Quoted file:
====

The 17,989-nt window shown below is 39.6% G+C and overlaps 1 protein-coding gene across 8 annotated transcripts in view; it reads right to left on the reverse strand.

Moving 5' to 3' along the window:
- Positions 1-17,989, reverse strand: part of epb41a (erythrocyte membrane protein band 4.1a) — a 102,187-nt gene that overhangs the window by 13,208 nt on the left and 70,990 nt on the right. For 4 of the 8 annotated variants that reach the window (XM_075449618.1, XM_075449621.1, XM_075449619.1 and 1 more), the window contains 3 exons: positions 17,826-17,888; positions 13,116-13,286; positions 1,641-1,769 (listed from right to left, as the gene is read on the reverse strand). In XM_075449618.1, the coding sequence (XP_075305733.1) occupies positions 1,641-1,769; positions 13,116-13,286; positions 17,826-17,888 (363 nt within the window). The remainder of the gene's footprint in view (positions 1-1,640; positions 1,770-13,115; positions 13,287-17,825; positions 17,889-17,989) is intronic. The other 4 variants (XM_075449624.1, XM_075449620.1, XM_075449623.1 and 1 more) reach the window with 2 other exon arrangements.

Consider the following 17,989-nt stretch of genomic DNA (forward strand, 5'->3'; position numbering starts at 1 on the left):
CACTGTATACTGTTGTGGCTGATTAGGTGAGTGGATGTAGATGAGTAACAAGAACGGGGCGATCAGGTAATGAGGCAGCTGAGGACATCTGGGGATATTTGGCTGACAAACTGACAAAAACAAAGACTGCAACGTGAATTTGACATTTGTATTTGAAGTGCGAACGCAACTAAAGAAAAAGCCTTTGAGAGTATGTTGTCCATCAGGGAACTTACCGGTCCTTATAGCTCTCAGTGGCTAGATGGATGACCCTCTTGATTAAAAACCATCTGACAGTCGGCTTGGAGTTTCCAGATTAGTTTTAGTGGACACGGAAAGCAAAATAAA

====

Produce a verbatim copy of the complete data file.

The 17,989-nt window shown below is 39.6% G+C and overlaps 1 protein-coding gene across 8 annotated transcripts in view; it reads right to left on the reverse strand.

Moving 5' to 3' along the window:
- Positions 1-17,989, reverse strand: part of epb41a (erythrocyte membrane protein band 4.1a) — a 102,187-nt gene that overhangs the window by 13,208 nt on the left and 70,990 nt on the right. For 4 of the 8 annotated variants that reach the window (XM_075449618.1, XM_075449621.1, XM_075449619.1 and 1 more), the window contains 3 exons: positions 17,826-17,888; positions 13,116-13,286; positions 1,641-1,769 (listed from right to left, as the gene is read on the reverse strand). In XM_075449618.1, the coding sequence (XP_075305733.1) occupies positions 1,641-1,769; positions 13,116-13,286; positions 17,826-17,888 (363 nt within the window). The remainder of the gene's footprint in view (positions 1-1,640; positions 1,770-13,115; positions 13,287-17,825; positions 17,889-17,989) is intronic. The other 4 variants (XM_075449624.1, XM_075449620.1, XM_075449623.1 and 1 more) reach the window with 2 other exon arrangements.

Consider the following 17,989-nt stretch of genomic DNA (forward strand, 5'->3'; position numbering starts at 1 on the left):
CACTGTATACTGTTGTGGCTGATTAGGTGAGTGGATGTAGATGAGTAACAAGAACGGGGCGATCAGGTAATGAGGCAGCTGAGGACATCTGGGGATATTTGGCTGACAAACTGACAAAAACAAAGACTGCAACGTGAATTTGACATTTGTATTTGAAGTGCGAACGCAACTAAAGAAAAAGCCTTTGAGAGTATGTTGTCCATCAGGGAACTTACCGGTCCTTATAGCTCTCAGTGGCTAGATGGATGACCCTCTTGATTAAAAACCATCTGACAGTCGGCTTGGAGTTTCCAGATTAGTTTTAGTGGACACGGAAAGCAAAATAAA